Making Room for the Familiar Stranger

December 28, 2012

Luke 2:6-7 (The Message)

"She wrapped him in a blanket and laid him in a manger, because there was no room in hostel."

Martin B. Copenhaver

I have always loved the writings of Dylan Thomas, particularly his short stories.  His prose sounds more like poetry than most poems do.

So, when our children were still young, I was excited to take my family to a play adapted from Thomas' story, A Child's Christmas in Wales. It was a smashing success.  Our children were enthralled.  I was delighted to think we had created a new family holiday tradition. 

For six years running we went to see the production.  It felt like a Christmas liturgy that did not need to be changed from one year to the next.  And I always looked forward to it.

Then one year the theatre company did not stage the play.  I had to break the news to my family.
After a few understated expressions of sorrow, our daughter tentatively ventured, "You know, Dad, I think it's really okay.  To tell you the truth, I never really did like A Child's Christmas in Wales."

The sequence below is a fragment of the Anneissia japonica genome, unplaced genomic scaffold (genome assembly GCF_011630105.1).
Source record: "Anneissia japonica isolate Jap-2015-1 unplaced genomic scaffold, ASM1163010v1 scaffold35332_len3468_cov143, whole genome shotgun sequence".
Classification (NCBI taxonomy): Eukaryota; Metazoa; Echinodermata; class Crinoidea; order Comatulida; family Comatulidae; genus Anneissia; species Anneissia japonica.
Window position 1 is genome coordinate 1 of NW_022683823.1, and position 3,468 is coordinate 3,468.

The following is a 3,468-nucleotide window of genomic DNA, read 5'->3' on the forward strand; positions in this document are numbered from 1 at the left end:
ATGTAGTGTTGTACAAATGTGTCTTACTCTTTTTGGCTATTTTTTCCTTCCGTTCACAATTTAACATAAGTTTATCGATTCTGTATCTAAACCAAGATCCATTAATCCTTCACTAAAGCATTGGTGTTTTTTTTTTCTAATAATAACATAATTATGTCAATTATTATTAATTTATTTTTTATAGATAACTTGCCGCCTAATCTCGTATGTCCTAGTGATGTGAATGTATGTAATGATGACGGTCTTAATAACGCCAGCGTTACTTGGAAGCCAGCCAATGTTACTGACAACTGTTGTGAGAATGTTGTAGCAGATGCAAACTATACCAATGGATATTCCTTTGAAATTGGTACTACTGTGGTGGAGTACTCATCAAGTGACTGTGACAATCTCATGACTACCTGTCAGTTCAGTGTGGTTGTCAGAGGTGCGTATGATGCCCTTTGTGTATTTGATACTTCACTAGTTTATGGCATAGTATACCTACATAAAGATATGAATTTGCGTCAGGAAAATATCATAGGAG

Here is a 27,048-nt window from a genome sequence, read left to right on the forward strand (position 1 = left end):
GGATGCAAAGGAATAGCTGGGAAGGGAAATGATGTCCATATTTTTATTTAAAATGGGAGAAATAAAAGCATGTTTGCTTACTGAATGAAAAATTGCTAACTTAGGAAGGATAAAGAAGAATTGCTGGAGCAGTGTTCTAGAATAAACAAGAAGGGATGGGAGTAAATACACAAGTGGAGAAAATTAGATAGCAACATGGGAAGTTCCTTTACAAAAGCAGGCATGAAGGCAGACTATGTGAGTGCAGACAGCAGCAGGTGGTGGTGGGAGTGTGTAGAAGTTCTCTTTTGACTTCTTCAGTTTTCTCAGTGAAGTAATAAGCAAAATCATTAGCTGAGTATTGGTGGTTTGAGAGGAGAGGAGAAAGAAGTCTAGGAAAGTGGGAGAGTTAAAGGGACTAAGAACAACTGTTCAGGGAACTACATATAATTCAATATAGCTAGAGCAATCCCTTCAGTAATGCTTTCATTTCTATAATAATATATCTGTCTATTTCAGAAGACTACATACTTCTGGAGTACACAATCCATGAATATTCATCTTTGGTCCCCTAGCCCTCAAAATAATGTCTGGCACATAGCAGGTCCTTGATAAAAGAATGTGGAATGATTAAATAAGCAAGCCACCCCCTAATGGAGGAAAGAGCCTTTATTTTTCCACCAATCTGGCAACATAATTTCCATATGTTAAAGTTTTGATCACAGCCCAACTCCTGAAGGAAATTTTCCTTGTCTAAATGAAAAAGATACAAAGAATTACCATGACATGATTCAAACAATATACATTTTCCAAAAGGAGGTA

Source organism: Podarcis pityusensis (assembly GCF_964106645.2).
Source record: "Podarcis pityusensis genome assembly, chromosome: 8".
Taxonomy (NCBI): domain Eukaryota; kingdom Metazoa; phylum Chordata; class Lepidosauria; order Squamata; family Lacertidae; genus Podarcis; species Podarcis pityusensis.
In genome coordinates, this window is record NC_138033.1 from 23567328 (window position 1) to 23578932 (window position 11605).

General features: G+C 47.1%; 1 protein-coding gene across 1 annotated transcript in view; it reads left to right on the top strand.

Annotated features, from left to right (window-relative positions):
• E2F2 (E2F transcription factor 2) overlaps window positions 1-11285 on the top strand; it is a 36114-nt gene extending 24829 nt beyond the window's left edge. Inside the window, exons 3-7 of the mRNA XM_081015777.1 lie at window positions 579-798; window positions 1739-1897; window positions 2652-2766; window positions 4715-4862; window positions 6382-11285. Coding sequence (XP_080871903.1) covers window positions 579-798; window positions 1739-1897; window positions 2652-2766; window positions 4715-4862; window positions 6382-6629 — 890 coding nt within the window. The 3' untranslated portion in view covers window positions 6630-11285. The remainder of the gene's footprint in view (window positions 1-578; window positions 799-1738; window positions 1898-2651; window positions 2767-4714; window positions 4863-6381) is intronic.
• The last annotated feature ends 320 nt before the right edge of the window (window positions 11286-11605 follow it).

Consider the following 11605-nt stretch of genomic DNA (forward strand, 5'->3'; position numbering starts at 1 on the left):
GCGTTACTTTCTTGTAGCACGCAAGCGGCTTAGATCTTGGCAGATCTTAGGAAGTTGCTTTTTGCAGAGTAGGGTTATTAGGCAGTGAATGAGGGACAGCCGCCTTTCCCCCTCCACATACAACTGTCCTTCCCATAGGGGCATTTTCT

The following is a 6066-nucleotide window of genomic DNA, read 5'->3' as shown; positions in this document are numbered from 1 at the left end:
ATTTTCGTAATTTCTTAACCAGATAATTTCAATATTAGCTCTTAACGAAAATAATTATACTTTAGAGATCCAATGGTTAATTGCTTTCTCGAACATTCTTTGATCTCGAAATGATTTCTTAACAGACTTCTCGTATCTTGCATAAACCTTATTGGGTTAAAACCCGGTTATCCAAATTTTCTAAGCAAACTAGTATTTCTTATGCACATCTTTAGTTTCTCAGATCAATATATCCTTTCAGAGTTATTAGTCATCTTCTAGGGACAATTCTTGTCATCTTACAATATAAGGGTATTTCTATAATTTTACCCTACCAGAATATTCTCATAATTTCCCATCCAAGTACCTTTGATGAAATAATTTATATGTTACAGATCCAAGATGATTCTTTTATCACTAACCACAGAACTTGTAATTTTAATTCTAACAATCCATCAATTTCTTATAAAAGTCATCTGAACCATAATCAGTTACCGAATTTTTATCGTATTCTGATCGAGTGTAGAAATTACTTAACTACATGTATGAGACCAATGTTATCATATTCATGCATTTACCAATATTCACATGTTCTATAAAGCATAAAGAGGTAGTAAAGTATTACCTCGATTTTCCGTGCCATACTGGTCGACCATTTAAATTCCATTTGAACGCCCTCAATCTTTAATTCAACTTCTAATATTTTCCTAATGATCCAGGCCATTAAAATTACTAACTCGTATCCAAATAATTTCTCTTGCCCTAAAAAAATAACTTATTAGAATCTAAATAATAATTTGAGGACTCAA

Our son immediately jumped in: "I'm so glad to hear you say that.  I thought I was the only one."

"You never liked it?" I asked.

"Sorry, Dad.  Like… never."

I turned to my wife.  She just shook her head.

It turns out that no one else in my family enjoyed A Child's Christmas in Wales.  They all found it excruciatingly boring.  But for years they did not tell me and they had not told one another, either.

In its fullest sense, hospitality is making room for the stranger.  But sometimes the one we are making room for is that strange one who is very familiar.  And when we make room for a stranger (whether someone we have never met or someone with whom we share a roof), in all of his flaws and odd devotions (like to A Child's Christmas in Wales), we are making room for Jesus.  After all, Jesus told his followers that when we make room for the stranger, we are making room for him.

Prayer

God, help me to make room for the strangers in my life—both those I don't know and those I know so very well.

About the Author
Martin B. Copenhaver is Senior Pastor, Wellesley Congregational Church, United Church of Christ, Wellesley, Massachusetts. He is the author, with Lillian Daniel, of This Odd and Wondrous Calling: the Public and Private Lives of Two Ministers.

Looking for a way to say "thanks" to someone at church? Click here to preview and order How Can We Thank You?, a new collection of reflections from the Stillspeaking Writers' Group.

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